Where should you buy a property in Klang Valley?
Your home equity could potentially rise or dip depending on its location several years later based on the property market’s assessment of it.
Then there are also indirect factors that play a key in keeping the equity afloat, such as upkeeping, maintenance work. Having to fork out money every half-yearly to keep your place up and running smoothly is a chore on its own, and demands a good chunk of your salary. If you have about 2-4 unit property with monthly payments to get access to mortgage loan financing, this is even complicated. Are you prepared to put up with that dread?
Sensibility is a must when purchasing a home, as is tampering your expectations. The sooner you can properly identify your reason(s) for getting one, the quicker you can mentally prepare yourself for the future challenges that may present itself.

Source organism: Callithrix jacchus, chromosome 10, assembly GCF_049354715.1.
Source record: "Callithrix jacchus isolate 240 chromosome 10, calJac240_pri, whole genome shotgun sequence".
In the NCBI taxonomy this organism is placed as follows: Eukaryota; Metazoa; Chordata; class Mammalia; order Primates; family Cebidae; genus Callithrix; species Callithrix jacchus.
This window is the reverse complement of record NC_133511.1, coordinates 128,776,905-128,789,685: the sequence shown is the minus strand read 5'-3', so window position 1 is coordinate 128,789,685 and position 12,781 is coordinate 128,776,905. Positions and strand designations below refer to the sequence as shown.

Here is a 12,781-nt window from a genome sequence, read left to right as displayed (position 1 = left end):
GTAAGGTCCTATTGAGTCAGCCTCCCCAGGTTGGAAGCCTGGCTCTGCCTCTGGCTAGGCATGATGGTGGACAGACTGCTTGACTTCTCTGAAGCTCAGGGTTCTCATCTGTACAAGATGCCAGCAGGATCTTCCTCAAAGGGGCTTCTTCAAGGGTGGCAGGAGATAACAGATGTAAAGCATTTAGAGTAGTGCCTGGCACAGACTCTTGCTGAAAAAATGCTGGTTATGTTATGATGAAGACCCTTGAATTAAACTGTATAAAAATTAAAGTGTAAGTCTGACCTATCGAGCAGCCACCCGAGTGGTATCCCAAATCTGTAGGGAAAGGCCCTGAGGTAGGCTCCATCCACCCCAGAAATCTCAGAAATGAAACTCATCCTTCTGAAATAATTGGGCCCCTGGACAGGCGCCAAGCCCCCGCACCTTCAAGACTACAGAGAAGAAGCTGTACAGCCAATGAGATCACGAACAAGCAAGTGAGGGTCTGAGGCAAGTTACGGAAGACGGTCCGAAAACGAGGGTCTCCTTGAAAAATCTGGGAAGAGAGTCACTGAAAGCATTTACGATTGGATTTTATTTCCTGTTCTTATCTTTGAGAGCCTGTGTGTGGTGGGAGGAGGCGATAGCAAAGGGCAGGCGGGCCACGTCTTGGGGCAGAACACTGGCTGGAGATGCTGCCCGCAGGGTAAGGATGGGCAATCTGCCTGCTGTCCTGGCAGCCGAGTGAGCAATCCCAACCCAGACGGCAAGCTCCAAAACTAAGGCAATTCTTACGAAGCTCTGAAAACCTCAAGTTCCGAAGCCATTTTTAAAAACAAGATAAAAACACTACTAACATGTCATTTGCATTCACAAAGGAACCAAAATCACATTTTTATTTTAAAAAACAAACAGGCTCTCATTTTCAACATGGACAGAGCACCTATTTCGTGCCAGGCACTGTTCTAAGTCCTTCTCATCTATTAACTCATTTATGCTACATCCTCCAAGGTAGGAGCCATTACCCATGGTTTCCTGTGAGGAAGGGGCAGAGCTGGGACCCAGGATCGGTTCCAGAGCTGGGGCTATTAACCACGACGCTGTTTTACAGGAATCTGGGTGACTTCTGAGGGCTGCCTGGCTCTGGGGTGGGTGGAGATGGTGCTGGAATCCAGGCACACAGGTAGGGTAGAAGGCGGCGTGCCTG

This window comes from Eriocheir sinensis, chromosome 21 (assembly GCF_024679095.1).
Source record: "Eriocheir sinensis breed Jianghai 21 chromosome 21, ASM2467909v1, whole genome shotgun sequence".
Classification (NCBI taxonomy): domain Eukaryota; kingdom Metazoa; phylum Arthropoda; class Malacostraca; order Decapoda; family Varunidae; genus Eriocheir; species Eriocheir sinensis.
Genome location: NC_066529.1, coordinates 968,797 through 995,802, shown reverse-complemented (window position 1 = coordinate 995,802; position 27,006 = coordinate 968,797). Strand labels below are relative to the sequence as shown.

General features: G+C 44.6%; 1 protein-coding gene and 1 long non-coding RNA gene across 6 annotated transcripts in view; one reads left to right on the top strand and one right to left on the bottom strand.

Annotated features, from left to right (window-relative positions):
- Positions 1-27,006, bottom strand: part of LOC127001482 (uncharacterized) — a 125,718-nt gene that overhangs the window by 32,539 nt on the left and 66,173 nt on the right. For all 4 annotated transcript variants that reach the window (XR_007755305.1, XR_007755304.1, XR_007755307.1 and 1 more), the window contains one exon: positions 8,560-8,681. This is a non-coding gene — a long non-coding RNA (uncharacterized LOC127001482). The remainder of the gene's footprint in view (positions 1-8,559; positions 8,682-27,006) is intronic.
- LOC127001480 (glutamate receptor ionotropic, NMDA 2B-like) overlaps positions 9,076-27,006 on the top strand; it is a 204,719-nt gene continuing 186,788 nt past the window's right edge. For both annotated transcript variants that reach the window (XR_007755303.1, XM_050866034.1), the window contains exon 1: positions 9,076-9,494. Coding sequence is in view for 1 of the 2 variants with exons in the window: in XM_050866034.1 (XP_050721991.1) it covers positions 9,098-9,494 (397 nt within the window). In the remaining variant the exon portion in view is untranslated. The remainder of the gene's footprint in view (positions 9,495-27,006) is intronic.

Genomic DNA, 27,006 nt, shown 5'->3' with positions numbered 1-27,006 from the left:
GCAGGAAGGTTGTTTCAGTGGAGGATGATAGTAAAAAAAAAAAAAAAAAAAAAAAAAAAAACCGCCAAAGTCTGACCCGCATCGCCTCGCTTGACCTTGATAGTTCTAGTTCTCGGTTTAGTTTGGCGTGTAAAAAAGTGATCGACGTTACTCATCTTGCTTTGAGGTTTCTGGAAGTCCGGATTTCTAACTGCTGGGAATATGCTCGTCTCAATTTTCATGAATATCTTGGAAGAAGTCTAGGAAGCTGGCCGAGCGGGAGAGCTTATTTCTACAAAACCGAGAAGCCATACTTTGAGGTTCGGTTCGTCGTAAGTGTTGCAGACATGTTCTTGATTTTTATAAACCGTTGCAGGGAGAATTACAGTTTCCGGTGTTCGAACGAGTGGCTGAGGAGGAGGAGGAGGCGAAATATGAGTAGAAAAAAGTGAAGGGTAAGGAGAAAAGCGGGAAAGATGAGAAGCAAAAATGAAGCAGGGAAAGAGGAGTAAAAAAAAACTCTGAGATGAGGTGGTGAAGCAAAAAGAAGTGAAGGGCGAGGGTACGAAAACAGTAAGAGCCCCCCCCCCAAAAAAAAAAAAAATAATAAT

Tip 3: Adopt a practical mindset
Emotions are a huge part of consumer psychology. We’re sure you’ve been to a property showroom before. It’s always lovely to look at them and fantasize about your future living space. But it is also worthwhile noting that many people tend to fall prey to the ideals of homebuying and lose themselves in the moment, including ourselves. The property market is highly competitive, and developers employ a repertoire of marketing tactics to capture buyers’ attention.
Some would even offer exceptional customer service. These days, most property agents are willing to go the extra mile to make you feel at ease and comfortable in a showroom. That being said, some people still place great importance on customer service, and sometimes, it may be the deciding factor in whether one chooses to purchase a property.